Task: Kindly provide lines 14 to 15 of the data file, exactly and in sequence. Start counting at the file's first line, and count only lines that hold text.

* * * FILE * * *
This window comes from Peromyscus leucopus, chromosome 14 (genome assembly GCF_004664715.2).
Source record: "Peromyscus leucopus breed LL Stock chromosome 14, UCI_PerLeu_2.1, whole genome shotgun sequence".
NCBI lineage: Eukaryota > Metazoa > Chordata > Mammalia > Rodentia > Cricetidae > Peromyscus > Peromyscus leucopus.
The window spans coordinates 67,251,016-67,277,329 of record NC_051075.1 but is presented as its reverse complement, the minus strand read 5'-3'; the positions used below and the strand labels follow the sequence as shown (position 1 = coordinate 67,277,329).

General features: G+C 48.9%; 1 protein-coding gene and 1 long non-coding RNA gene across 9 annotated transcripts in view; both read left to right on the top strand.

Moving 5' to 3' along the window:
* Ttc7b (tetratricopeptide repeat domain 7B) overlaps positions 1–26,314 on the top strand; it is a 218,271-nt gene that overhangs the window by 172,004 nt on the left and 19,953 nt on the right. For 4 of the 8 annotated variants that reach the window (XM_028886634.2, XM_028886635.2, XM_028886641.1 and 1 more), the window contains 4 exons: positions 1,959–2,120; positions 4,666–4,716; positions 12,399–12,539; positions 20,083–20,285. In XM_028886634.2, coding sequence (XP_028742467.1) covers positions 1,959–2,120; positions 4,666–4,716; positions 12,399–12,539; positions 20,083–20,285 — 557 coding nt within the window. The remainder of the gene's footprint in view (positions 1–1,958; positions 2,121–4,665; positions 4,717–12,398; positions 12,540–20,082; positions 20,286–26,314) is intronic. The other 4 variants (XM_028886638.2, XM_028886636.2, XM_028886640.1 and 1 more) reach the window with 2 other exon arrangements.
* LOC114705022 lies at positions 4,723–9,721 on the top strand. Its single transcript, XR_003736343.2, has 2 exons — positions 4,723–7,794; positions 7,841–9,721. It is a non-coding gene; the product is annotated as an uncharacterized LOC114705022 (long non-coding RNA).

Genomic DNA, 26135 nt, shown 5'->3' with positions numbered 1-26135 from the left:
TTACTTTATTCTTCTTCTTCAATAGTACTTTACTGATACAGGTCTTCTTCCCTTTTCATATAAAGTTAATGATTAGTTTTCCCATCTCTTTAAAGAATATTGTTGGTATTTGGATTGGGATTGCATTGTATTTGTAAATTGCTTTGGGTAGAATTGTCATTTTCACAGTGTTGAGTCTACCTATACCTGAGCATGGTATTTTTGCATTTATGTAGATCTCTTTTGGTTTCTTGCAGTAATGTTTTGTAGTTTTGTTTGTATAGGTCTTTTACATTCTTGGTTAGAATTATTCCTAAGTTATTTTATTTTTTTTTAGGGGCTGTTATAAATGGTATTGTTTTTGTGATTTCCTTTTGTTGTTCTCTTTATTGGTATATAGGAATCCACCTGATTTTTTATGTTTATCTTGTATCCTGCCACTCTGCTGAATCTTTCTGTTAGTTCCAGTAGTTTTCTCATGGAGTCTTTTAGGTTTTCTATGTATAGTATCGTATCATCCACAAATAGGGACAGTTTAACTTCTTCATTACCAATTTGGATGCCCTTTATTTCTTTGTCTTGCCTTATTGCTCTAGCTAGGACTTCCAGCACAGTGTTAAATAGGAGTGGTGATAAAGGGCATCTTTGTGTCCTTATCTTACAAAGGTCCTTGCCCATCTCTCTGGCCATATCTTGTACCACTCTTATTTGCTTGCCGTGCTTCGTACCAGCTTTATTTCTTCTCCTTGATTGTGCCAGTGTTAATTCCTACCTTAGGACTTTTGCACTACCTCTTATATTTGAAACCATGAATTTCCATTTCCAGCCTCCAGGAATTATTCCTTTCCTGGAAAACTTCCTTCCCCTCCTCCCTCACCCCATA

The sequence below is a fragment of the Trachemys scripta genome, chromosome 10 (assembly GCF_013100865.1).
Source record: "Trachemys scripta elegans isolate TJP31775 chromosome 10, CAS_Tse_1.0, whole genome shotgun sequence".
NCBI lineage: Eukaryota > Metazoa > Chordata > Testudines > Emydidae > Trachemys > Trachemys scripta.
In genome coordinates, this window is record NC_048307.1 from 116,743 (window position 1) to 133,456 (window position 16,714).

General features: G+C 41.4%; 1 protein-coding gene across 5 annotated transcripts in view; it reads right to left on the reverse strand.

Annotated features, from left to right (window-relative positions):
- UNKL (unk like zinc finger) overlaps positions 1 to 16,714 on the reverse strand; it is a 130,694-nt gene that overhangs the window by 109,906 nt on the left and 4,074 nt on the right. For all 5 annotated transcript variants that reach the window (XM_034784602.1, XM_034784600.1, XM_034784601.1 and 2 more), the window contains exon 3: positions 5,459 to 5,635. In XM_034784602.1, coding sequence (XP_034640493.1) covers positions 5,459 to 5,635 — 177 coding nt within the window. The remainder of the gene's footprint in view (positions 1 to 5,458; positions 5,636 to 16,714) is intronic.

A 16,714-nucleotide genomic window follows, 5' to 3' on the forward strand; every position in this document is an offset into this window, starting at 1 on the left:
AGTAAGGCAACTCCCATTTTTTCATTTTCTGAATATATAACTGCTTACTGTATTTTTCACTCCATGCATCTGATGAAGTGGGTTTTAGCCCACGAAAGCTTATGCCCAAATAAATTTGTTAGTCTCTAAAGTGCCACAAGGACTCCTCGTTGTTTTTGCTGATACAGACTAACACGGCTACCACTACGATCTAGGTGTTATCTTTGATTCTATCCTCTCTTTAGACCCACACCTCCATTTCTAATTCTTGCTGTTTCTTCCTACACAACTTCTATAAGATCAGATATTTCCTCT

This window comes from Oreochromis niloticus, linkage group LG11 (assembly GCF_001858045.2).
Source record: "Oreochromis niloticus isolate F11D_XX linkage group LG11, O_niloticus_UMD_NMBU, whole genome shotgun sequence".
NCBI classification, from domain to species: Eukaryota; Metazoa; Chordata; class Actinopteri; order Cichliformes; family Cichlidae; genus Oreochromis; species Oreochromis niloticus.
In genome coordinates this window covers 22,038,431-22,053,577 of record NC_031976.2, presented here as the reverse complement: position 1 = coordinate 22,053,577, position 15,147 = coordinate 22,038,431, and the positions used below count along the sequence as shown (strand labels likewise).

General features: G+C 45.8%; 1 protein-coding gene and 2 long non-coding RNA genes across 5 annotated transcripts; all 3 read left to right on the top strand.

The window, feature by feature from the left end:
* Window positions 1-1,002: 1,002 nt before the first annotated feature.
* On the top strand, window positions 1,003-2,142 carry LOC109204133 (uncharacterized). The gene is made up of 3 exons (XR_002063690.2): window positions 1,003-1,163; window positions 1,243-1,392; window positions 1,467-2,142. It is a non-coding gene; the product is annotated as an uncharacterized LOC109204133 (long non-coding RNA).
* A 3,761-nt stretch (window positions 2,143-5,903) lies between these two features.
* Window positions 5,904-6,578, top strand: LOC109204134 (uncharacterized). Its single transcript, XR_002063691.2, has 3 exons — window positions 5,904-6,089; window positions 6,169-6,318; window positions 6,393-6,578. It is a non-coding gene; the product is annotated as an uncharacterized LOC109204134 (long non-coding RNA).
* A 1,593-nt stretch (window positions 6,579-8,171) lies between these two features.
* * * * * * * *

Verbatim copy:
In genome coordinates, this window is record NC_048307.1 from 116,743 (window position 1) to 133,456 (window position 16,714).

General features: G+C 41.4%; 1 protein-coding gene across 5 annotated transcripts in view; it reads right to left on the reverse strand.